Great Plains Communications may be a thriving 30-year-old firm today, but its founding was less than auspicious.
“Nobody else would hire me,” Jim Bevilacqua said.
That wasn’t entirely true. Bevilacqua was with Western Electric, a subsidiary of AT&T, when the company split into smaller ones. He was laid off and didn’t like his options.
“The economy was not very good back in the early ’80s,” Bevilacqua said. “It was really hard to find a job in the field that I wanted to be in – in the telecommunications field.”
So he became a subcontractor for other telecommunications companies. That evolved to him offering product lines to those companies.
“It was business telephone systems. That was our goal, to develop a customer base that we would service and sell to,” Bevilacqua said. “We had no idea where it would go from when we started it to where it is now.”
His wife, Rhonda, had been at KG&E. She joined Great Plains eight years after Bevilacqua started it.
The company now has 22 employees and between 2,000 and 3,000 customers.
“We’re a major provider of telecommunications systems in the city of Wichita,” Jim Bevilacqua said.
Six years ago, Great Plains added an IT department.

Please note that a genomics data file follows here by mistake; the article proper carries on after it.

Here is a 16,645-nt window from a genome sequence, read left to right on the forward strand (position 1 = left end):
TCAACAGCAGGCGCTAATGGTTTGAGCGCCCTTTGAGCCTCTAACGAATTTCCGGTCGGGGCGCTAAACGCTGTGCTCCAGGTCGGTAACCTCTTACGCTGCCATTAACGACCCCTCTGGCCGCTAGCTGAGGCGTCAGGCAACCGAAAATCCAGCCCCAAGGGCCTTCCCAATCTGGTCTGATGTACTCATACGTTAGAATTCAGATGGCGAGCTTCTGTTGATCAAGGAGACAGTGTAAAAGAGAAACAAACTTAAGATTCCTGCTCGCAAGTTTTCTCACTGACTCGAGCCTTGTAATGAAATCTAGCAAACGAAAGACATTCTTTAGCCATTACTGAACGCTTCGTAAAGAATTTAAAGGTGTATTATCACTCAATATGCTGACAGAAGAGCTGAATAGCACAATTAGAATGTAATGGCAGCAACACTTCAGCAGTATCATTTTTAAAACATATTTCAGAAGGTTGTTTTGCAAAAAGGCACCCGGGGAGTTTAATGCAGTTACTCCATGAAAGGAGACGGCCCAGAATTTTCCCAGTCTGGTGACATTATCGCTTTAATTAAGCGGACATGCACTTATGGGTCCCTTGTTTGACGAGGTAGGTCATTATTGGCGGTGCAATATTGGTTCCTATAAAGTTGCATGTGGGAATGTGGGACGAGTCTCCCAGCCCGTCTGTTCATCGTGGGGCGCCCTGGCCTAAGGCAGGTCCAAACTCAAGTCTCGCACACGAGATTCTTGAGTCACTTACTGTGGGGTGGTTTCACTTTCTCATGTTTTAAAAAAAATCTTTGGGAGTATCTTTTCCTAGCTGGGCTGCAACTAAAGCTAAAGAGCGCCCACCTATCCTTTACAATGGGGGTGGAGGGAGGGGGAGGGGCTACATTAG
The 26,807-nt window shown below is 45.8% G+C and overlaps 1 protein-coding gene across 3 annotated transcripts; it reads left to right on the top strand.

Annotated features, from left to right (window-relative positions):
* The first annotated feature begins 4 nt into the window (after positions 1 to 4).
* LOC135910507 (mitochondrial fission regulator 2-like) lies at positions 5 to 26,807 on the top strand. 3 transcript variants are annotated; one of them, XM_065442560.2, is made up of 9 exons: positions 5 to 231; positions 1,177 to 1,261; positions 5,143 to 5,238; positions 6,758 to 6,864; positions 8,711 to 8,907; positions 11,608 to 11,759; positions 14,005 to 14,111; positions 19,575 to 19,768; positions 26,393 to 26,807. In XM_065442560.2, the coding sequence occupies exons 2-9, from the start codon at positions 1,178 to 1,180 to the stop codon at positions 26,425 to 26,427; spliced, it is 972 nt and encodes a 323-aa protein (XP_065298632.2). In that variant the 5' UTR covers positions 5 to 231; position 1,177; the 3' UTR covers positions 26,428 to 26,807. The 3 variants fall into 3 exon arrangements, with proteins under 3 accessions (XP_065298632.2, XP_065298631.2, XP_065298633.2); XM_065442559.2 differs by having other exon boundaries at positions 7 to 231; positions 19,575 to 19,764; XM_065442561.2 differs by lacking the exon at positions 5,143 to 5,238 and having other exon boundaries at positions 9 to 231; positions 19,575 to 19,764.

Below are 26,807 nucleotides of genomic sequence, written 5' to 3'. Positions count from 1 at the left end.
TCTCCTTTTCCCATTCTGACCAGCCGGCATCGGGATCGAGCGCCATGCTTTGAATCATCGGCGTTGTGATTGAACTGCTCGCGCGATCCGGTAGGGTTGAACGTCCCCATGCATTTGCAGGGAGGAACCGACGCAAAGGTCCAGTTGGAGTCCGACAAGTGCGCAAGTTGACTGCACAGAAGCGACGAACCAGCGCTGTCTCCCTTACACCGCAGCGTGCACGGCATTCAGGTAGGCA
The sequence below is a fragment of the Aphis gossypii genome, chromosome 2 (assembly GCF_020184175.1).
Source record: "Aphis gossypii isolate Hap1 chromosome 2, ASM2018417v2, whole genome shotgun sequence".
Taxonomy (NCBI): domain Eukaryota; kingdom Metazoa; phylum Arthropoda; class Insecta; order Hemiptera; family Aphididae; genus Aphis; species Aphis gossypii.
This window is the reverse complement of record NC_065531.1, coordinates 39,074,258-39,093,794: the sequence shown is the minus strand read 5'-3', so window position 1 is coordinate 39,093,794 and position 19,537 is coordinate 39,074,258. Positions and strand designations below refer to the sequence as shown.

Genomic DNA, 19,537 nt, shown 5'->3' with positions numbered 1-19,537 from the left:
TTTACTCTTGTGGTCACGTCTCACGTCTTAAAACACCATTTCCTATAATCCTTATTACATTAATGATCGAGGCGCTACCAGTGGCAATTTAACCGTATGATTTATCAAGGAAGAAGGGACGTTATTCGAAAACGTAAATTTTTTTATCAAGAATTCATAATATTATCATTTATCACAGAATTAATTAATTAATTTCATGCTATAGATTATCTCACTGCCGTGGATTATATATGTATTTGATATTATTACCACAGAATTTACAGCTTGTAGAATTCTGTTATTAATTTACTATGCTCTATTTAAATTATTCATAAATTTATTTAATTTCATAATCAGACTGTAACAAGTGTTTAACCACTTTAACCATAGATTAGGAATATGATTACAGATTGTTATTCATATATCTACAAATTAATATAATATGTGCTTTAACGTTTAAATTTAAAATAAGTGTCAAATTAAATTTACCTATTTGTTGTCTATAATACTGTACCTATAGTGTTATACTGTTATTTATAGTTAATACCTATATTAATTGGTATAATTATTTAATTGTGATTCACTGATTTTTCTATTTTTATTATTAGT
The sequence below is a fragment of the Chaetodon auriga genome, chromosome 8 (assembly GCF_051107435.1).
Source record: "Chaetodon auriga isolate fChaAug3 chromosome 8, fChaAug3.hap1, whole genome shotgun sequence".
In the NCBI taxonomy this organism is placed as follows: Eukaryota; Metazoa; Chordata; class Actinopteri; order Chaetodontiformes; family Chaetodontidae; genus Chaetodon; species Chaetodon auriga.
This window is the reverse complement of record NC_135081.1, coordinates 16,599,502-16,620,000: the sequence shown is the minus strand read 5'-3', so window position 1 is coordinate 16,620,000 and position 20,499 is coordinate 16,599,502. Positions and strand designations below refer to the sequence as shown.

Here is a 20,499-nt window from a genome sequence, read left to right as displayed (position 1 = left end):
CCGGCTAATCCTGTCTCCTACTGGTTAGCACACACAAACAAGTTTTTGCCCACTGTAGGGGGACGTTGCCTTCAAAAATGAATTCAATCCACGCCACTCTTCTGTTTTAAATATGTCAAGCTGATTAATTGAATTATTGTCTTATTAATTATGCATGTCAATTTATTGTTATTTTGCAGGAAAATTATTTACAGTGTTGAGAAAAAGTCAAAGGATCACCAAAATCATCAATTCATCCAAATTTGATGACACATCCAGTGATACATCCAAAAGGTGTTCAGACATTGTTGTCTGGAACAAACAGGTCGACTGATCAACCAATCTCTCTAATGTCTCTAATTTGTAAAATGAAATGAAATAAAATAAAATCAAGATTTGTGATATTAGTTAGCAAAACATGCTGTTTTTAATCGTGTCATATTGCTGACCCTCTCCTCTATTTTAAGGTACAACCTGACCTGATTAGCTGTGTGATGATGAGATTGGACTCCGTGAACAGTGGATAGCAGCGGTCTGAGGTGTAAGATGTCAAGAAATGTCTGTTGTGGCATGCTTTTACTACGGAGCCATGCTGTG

“That’s growing real well,” Jim Bevilacqua said. “It’s been pretty substantial over the last six years.”
The IT business, which includes managing and servicing networks, accounts for nearly a third of the company’s business now.
“The IT department, I think, is going to be a key factor,” Rhonda Bevilacqua said of growth in the business.
She handles human resources and bookkeeping for Great Plains and, as her husband puts it, “A lot of the odds and ends that filter through.”
He works on the sales side and in operations.
“A lot of people say they don’t take it home,” Jim Bevilacqua said of work. “Well, we do. But really it’s a good thing.”
The calm outside of work can be helpful, the Bevilacquas said.
“You know what the other person’s going through,” Rhonda Bevilacqua said.
The business has ongoing challenges with technology.
“We stay current with all of the technology so that we can keep helping our customers evolve their systems, but we also make sure that the manufacturers we picked continue to evolve their product,” Rhonda Bevilacqua said.
“There’s always a learning curve involved with bringing technicians, sales people and customers into … new technologies,” Jim Bevilacqua said.
“Once you think you’ve mastered the newest technology that’s out there, right around the corner is another innovation,” he said. “It’s a never-ending process.”
Rhonda Bevilacqua said, “You have to hire people who like continuous challenge.”
Though there have been many challenges, Jim Bevilacqua said there have been many successes as well.
“It’s been a rewarding business for us.”